Master and Commander by Patrick O'Brian is the first book in a series of 20. (There's also a fragment of book 21, but it wouldn't hold the interest of anyone who didn't read at least a few of the others. Book 21 is simply the start of an outline/draft, and the author died before he completed it).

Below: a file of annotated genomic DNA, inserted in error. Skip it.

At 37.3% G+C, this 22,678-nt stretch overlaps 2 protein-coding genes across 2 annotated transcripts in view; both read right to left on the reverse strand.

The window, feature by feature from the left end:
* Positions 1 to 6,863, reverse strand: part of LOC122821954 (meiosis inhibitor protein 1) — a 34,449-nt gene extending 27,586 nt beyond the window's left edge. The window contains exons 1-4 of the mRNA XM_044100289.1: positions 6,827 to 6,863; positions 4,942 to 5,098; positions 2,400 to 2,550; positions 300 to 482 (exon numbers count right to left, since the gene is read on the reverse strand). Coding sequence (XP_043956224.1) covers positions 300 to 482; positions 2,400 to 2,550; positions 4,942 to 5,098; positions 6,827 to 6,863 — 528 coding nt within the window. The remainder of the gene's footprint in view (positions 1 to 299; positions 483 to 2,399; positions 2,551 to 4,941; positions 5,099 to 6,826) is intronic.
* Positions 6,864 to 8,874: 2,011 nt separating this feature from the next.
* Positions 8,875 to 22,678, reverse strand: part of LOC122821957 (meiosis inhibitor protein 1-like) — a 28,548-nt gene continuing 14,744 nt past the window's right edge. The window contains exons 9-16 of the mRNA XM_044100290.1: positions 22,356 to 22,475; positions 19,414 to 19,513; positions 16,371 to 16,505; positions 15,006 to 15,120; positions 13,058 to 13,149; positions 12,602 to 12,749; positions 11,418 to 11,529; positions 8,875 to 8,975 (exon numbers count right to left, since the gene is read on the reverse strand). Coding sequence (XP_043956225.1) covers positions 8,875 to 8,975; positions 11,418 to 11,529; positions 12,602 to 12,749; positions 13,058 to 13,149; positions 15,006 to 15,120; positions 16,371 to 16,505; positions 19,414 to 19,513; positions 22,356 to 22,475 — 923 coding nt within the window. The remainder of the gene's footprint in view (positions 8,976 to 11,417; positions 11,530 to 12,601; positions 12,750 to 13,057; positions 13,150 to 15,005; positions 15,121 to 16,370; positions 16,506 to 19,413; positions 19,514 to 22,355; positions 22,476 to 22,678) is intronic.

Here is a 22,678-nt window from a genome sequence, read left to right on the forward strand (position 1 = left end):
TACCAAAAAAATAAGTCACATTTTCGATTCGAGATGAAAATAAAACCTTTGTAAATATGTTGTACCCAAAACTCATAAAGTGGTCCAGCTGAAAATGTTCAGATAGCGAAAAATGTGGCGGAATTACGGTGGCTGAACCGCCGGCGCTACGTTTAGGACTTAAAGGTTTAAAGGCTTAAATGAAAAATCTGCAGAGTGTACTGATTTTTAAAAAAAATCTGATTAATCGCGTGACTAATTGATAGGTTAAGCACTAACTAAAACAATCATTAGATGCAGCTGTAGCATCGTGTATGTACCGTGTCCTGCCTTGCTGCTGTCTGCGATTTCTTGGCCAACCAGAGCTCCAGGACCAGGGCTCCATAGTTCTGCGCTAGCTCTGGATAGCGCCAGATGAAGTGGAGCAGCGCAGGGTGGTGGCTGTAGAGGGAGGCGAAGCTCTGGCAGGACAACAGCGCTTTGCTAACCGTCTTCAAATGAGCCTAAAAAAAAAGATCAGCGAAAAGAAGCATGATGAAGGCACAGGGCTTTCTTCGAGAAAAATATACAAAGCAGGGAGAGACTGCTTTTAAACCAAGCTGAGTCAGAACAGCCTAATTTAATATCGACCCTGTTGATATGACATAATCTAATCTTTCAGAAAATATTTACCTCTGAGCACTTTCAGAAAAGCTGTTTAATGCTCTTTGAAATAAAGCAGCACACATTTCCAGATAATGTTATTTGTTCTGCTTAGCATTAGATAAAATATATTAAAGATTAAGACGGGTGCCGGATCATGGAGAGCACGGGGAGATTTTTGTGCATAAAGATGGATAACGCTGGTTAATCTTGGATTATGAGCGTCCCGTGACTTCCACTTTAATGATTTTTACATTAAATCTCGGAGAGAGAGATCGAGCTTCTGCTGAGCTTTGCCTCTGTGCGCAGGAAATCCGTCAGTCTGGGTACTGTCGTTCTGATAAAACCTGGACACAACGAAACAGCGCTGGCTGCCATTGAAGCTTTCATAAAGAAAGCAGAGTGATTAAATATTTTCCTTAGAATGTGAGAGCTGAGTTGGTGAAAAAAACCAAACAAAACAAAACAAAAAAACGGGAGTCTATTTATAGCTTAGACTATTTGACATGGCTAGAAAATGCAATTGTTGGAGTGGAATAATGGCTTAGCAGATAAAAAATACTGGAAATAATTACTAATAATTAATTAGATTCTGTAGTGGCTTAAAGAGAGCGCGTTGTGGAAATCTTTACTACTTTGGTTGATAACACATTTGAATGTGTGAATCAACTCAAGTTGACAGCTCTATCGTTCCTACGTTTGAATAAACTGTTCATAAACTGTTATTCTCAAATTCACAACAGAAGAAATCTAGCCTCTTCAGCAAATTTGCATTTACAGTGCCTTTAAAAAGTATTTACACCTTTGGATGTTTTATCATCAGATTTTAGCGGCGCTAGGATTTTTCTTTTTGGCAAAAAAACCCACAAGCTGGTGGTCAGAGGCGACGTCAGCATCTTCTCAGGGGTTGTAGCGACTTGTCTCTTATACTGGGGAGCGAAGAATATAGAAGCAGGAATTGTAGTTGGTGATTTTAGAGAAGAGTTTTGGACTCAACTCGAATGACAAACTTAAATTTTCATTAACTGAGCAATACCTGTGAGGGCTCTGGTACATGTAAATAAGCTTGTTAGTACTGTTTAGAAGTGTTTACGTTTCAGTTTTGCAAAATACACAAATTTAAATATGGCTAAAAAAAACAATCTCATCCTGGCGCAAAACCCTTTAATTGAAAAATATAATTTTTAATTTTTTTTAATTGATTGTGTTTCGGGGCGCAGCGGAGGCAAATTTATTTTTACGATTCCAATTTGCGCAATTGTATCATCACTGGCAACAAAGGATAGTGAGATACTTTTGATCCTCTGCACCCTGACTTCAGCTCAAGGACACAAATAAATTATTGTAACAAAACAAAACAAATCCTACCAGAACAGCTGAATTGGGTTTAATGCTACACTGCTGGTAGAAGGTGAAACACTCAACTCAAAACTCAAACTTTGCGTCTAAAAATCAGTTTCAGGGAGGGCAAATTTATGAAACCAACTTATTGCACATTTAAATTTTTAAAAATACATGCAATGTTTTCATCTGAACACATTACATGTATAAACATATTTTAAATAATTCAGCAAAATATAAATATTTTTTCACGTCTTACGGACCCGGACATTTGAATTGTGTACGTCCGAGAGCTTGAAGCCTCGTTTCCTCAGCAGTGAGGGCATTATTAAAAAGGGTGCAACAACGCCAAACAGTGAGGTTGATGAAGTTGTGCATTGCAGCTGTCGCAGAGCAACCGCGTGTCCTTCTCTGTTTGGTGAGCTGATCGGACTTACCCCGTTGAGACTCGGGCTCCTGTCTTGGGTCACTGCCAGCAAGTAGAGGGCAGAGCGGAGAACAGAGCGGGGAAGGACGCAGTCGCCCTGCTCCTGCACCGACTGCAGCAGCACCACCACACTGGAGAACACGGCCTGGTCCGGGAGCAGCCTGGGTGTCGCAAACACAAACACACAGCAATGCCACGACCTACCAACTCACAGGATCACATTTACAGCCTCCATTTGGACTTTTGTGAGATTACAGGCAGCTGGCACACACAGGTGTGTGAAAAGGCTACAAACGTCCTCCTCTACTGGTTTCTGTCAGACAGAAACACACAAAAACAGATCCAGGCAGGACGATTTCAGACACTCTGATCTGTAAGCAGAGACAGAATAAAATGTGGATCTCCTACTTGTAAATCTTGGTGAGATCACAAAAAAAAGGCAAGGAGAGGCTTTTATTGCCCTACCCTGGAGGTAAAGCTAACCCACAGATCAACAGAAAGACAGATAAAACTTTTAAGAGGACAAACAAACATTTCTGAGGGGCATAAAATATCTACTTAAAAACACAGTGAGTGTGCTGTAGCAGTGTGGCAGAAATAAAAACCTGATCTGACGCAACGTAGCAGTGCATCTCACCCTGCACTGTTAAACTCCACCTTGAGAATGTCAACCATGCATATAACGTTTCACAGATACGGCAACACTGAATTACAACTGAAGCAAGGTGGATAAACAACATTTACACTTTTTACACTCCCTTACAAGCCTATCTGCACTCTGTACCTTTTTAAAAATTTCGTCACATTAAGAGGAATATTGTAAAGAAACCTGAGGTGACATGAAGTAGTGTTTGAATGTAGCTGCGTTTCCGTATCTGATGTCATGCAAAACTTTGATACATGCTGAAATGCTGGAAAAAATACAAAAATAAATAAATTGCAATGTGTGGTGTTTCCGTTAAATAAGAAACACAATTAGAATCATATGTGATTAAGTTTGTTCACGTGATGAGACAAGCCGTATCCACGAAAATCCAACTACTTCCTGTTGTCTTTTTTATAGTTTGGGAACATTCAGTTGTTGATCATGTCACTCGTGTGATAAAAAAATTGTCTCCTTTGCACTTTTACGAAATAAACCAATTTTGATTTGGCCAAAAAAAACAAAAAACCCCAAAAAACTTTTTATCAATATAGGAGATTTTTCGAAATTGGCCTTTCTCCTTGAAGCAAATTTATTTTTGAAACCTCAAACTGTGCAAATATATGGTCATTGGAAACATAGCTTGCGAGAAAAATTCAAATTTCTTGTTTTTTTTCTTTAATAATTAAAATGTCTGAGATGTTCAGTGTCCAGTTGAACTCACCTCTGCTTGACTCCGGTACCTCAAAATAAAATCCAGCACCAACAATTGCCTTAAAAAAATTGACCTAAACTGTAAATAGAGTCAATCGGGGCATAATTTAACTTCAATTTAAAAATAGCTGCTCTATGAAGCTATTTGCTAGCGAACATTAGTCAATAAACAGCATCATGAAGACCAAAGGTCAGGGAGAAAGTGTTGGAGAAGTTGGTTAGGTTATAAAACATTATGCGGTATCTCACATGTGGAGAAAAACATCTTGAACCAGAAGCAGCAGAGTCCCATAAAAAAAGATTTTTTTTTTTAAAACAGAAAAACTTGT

Master and Commander is an extraordinary book. I think it will be a permanent classic. Ostensibly a sea story about a British naval captain during the Napoleonic war, it embodies elements of psychology, history, philosophy, art, music, friendship, and just about any subject of interest. This book can be read on several levels. The first time I read it, I zipped through the storyline, skipping over technical nautical jargon and enjoying the marvelous language and eloquence of prose. While reading this book and its sequels, I developed wide-ranging interests in several fields that the author briefly touched on. I believe that reading this book was a life-changing event for me. I chair the Patrick O'Brian Mensa SIG, and I participate in a non-Mensa chatgroup of O'Brian fans with over 1,000 highly literate, well-read people of widely varied interests. It seems that there's something for everybody in these books. The movie Master and Commander was loosely based on this series of books. Recommendation: this book is a five-star, ten out of ten.
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